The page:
have come to define the traditional organizational
environment. They add a fluid dimension to the
exploration of complexity, allowing for nonlinear
thought when tackling nonlinear problems.
For example, the U.S. Department of Veterans
Affairs’ Center for Innovation has used a design artifact called a customer journey map to understand
veterans’ emotional highs and lows in their interactions with the VA. “This form of artifact helped
us better tell a story to various stakeholders,” says
Melissa Chapman, a designer who worked at the
Center for Innovation. Even more important, she
adds, it “helped us develop a strategic way to think
about changing the entire organization and to communicate that emergent strategy.” The customer
journey map and other design models are tools for
understanding. They present alternative ways of
looking at a problem.
Use prototypes to explore potential solutions. In design-centric organizations, you’ll typically see prototypes of new ideas, new products,
and new services scattered throughout offices and
meeting rooms. Whereas diagrams such as customer journey maps explore the problem space,
prototypes explore the solution space. They may be
digital, physical, or diagrammatic, but in all cases
they are a way to communicate ideas. The habit of
publicly displaying rough prototypes hints at an
open-minded culture, one that values exploration
and experimentation over rule following. The MIT
Media Lab formalizes this in its motto, “Demo or
die,” which recognizes that only the act of prototyping can transform an idea into something truly
valuable—on their own, ideas are a dime a dozen.
Design-centric companies aren’t shy about tinker-
ing with ideas in a public forum and tend to iterate
quickly on prototypes—an activity that the innova-
tion expert Michael Schrage refers to as “serious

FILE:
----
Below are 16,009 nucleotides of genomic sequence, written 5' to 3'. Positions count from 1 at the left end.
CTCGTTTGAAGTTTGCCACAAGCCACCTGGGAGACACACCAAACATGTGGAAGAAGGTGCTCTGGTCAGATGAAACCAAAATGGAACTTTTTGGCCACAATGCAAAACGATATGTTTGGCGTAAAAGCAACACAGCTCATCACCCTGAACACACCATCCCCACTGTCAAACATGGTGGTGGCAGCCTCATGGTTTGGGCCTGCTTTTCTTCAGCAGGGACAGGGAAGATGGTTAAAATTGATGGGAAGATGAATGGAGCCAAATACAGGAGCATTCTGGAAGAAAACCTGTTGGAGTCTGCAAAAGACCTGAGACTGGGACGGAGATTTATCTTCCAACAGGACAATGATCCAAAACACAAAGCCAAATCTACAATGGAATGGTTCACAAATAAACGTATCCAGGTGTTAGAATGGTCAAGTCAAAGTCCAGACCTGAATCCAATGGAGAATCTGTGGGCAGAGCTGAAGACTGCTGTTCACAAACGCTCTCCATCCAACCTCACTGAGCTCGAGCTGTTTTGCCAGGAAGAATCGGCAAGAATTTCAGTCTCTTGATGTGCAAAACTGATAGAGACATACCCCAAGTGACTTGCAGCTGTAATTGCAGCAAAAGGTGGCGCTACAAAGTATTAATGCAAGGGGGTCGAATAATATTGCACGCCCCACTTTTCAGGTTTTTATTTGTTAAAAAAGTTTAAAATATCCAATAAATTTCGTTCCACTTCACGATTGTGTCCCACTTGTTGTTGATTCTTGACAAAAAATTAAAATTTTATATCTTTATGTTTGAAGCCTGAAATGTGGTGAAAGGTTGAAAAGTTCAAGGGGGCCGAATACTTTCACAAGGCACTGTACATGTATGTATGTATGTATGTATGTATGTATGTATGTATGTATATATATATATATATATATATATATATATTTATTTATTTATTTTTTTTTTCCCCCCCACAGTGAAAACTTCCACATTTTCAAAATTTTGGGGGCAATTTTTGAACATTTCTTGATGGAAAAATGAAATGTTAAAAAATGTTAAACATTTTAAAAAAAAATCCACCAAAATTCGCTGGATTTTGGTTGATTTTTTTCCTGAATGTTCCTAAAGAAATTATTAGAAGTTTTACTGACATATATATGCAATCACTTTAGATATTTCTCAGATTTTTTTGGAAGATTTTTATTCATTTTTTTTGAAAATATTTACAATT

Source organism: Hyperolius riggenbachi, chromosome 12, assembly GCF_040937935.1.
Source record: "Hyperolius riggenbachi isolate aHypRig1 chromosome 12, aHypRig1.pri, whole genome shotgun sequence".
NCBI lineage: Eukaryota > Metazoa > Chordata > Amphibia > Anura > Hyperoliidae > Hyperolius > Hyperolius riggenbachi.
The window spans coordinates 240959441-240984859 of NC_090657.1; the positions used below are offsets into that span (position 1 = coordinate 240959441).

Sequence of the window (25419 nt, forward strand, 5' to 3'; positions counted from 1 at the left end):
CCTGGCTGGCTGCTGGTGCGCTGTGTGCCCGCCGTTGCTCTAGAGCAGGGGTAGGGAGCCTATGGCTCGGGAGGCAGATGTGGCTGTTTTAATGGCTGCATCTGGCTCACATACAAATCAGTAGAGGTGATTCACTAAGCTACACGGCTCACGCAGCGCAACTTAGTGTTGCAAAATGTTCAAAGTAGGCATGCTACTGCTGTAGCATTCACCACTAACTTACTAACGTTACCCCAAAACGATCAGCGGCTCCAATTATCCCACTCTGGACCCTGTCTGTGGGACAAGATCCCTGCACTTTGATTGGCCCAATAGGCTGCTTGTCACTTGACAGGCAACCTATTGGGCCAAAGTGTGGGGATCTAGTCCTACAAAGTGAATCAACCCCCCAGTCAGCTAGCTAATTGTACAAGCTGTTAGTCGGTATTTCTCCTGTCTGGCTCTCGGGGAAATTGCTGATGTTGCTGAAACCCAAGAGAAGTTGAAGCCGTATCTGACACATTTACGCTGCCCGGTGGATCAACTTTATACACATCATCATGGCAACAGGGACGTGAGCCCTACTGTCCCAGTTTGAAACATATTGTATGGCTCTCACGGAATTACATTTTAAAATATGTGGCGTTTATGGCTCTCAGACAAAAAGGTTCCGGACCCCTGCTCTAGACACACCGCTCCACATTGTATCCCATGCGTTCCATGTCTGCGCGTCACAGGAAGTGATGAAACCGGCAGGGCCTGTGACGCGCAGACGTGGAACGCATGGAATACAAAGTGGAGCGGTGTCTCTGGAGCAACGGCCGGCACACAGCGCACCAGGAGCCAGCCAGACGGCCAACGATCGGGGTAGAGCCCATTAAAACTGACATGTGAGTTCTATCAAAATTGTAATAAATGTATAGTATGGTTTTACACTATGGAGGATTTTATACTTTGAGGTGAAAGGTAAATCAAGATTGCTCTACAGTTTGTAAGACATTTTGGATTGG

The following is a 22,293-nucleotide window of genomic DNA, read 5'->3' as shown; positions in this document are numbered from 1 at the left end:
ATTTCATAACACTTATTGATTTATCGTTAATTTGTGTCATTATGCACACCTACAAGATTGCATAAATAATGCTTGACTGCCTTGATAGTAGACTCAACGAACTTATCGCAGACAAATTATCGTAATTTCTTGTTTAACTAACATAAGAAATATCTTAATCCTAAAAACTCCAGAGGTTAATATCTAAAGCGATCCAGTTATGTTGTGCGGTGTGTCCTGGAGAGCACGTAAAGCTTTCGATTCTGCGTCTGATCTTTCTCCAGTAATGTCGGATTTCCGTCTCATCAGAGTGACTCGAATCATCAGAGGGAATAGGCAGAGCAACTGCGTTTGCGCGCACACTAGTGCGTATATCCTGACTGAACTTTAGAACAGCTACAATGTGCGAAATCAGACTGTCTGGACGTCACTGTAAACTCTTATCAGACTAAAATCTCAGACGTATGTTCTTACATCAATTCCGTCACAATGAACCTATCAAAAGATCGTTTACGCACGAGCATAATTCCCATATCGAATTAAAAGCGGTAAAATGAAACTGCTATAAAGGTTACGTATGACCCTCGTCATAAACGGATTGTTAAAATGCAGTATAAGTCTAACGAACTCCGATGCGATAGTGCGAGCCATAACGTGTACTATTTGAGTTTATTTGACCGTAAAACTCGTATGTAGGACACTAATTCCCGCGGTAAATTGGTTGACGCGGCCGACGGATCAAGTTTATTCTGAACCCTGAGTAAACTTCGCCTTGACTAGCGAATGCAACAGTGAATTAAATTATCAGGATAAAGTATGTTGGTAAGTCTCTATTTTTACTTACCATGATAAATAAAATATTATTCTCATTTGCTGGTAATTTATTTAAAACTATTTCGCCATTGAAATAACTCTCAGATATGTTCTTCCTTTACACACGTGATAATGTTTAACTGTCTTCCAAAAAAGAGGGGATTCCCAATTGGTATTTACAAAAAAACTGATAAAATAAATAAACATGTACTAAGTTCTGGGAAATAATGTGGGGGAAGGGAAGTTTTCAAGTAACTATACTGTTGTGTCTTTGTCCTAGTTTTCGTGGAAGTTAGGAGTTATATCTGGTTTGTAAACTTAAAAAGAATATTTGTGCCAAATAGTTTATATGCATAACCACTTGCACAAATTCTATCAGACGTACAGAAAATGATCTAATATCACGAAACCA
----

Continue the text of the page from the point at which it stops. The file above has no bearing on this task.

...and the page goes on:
play.” In his book of that title, he writes that in-
novation is “more social than personal.” He adds,
“Prototyping is probably the single most pragmatic
behavior the innovative firm can practice.”
Tolerate failure. A design culture is nurturing.
It doesn’t encourage failure, but the iterative nature
of the design process recognizes that it’s rare to get
things right the first time. Apple is celebrated for its
successes, but a little digging uncovers the Newton
tablet, the Pippin gaming system, and the Copland
operating system—products that didn’t fare so well.
(Pippin and Copland were discontinued after only
two years.) The company leverages failure as learning,
viewing it as part of the cost of innovation.
Greg Petroff, the chief experience officer at GE
Software, explains how the iterative process works
at GE: “GE is moving away from a model of exhaustive product requirements. Teams learn what to do
in the process of doing it, iterating, and pivoting.”
Employees in every aspect of the business must realize that they can take social risks—putting forth
half-baked ideas, for instance—without losing face
or experiencing punitive repercussions.
Exhibit thoughtful restraint. Many products
built on an emotional value proposition are simpler
than competitors’ offerings. This restraint grows
out of deliberate decisions about what the product
should do and, just as important, what it should not
do. By removing features, a company offers customers a clear, simple experience. The thermostat Nest—
inside, a complex piece of technology—provides
fewer outward-facing functions than other thermostats, thus delivering an emotional experience that
reflects the design culture of the company. As CEO
Tony Fadell said in an interview published in Inc.,
“At the end of the day you have to espouse a feeling—
in your advertisements, in your products. And that
feeling comes from your gut.”
Increasingly, corporations and
professional services firms are
working to create design-centric
Many products, services,
and processes are now
technologically complex. People
are not hardwired to deal well
with high levels of complexity.
They need help.
People need their interactions
with technologies and other
complex systems to be intuitive
and pleasurable. Empathy,
experimentation, design smarts,
and other qualities help create
those kinds of interactions.
Those qualities need to spread
from the product design function
to the whole organization.
Idea in Brief
September 2015 Harvard Business Review 69
DESIGN THINKING COMES OF AGE